Anti-vaccine folks like to talk about death and measles, as long as they can talk about vaccine deaths, something they seem to think happens commonly.
“Over the past ten years in the U.S., there has been one reported death from the measles, and it is unclear based on the medical history of the patient whether and how measles played a role in their death. During the same time period (based on Vaccine Adverse Event Reporting System (VAERS) reports), there have been 105 reported deaths associated with the MMR or MMRV vaccinations.”Measles Madness: Dr. Brian Hooker’s Statement to WA Legislators
There are two big problems with this statement, that is so often repeated that it is clearly a PRATT – a point refuted a thousand times.
The reports in VAERS about deaths after MMR are not proof of a cause-and-effect relationship.
“Reports of all possible associations between vaccines and adverse events (possible side effects) are filed in VAERS. Therefore, VAERS collects data on any adverse event following vaccination, be it coincidental or truly caused by a vaccine. The report of an adverse event to VAERS is not documentation that a vaccine caused the event.”Guide to Interpreting VAERS Data
In fact, studies have shown that most of the reports of deaths submitted to VAERS are coincidental and not causally associated with a vaccine.
There are plenty of those that anti-vaccine folks love to ignore.
Where are they?
These deaths are all in the CDC Wonder database.
Before the death of the woman in Washington in 2015, the CDC caused a lot of confusion by stating that “the last verifiable death in the United States from acute measles infection occurred in 2003 when there were 2 reported deaths.”
Does that mean that the measles deaths in 2005, 2009, 2010, and 2012 didn’t happen?
Of course not!
The information in the CDC Wonder database comes from death certificates that are sent in from all over the United States to the National Vital Statistics System (did they miss the 2015 measles death of the woman in Washington?). The system isn’t like VAERS though, where just anyone can send in a report. Still, they are unverified, which is why the CDC doesn’t mention them all.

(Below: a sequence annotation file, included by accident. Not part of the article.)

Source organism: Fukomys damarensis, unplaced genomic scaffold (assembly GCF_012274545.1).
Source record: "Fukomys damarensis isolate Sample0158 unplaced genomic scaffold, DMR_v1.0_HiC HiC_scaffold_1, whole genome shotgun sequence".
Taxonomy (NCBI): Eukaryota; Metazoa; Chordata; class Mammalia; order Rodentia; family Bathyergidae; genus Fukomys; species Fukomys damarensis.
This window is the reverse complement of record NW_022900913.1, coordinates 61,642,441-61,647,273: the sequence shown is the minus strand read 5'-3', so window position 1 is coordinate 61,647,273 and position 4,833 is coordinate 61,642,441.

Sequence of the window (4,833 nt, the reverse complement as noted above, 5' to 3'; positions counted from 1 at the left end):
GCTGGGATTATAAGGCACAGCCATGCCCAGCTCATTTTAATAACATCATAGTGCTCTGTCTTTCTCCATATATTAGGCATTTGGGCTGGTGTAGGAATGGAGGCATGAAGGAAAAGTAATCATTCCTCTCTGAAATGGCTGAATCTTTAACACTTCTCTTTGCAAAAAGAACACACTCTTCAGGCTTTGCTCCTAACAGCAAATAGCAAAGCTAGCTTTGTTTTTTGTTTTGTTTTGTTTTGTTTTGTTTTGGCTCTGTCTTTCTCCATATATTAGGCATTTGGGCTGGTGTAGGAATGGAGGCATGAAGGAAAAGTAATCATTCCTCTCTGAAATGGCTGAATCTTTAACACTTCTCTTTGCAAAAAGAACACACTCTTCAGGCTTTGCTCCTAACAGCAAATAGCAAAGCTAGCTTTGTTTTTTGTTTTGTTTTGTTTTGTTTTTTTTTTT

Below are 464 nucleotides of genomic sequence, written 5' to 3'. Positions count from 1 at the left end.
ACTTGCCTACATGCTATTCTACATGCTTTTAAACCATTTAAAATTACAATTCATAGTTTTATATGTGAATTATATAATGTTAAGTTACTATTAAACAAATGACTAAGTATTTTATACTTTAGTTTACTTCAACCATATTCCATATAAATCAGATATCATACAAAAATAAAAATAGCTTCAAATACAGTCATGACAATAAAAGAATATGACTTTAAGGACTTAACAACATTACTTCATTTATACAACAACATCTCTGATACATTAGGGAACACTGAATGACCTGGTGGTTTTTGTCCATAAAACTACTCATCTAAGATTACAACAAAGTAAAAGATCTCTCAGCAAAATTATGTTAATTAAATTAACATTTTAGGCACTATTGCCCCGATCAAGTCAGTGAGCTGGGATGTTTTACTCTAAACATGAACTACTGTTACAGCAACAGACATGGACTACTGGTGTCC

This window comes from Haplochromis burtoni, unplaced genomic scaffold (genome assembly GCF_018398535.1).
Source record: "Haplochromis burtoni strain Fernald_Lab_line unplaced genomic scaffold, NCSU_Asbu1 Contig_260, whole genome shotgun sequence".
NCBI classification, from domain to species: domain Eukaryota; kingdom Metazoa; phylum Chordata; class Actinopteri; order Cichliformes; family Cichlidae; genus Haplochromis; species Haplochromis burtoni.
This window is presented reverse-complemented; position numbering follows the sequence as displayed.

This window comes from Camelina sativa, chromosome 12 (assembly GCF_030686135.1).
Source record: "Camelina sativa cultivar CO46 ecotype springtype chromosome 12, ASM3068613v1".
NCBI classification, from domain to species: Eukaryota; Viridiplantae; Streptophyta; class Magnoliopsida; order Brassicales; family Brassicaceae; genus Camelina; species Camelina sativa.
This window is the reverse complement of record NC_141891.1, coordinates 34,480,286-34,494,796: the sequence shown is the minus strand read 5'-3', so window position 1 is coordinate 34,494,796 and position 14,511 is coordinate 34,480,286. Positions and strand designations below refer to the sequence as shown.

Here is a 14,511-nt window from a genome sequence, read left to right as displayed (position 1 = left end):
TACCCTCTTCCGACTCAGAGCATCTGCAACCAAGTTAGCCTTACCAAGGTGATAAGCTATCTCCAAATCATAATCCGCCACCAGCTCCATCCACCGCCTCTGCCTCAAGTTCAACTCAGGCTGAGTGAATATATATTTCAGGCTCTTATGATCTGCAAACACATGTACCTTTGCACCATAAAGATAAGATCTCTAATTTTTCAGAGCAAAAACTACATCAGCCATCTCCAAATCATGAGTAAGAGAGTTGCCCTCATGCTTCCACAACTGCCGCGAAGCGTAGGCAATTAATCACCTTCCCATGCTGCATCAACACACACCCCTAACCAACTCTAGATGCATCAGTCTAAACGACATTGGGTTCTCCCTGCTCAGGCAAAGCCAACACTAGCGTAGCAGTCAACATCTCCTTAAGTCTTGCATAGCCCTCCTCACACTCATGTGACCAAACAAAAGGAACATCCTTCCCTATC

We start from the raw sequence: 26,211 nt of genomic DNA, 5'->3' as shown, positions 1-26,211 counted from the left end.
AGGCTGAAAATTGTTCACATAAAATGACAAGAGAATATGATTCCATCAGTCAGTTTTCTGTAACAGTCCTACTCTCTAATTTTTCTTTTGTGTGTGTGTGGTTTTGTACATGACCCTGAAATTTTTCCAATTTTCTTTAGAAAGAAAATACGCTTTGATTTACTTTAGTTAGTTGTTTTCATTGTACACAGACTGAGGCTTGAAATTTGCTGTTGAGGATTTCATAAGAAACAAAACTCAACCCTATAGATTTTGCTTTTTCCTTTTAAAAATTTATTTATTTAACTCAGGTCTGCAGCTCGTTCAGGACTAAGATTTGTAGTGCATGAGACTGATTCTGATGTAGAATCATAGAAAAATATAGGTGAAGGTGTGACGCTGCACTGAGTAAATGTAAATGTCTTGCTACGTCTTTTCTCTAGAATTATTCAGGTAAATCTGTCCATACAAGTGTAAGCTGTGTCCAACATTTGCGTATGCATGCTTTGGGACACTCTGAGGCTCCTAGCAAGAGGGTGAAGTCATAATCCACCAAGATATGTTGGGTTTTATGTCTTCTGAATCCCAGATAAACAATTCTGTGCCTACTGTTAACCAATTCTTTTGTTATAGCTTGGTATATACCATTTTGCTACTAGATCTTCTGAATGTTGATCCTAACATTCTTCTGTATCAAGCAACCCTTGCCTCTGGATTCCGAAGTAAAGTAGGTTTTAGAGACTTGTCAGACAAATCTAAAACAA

The Last Measles Death
And what about the fact that someone died during the large measles outbreaks of 2019?
In 2019, we had at least 1,282 cases of measles in the United States – the greatest number of cases since 1992.
During these outbreaks:
- eighty-nine percent of measles patients were unvaccinated or had an unknown vaccination status
- 10% were hospitalized, including several who were admitted to the ICU
- only 6% were imported from other countries, unlike most other years when most cases are import related
And tragically, at least one person died.
One person in the United States…
“Measles surged worldwide in 2019 reaching highest number of reported cases in 23 years.”Worldwide measles deaths climb 50% from 2016 to 2019 claiming over 207 500 lives in 2019
Worldwide, over 207,500 people died with in 2019 with measles a vaccine-preventable disease.
More About Measles Deaths in the United States
- When Was the Last Measles Death in the United States?
- The Myth That Measles Isn’t Deadly
- Who Dies with Measles?
- News on the Latest Measles Outbreaks of 2019
- Timeline of the Measles Outbreak in Brooklyn
- The Rockland County Measles Outbreak is Ending
- The Pacific Northwest Measles Outbreak of 2019
- Who Is ‘Patient Zero’ in the 2019 Measles Outbreaks?
- The Timeline of the Measles Epidemic in Samoa
- Where Is Measles on the Rise?
- Remembering Measles
- Costs of a Measles Outbreak
- Guide to Interpreting VAERS Data
- MMWR – Epidemiology of Measles — United States, 2001–2003
- MMWR – Notes from the Field: Subacute Sclerosing Panencephalitis Death — Oregon, 2015
- Yep, measles is still a killing disease
- Measles Doesn’t Kill, Except When It Does
- A Death from Measles
- Cruel delayed death from measles
- sadly – another: Aliana has SSPE
- Yep, measles is still a killing disease
- SSPE: A Deadly and Not-That-Rare Complication of Measles
- Yes, California children are dying of measles. Today. It’s called SSPE.
- CDC – Wonder Online Databases
- WHO – Worldwide measles deaths climb 50% from 2016 to 2019 claiming over 207 500 lives in 2019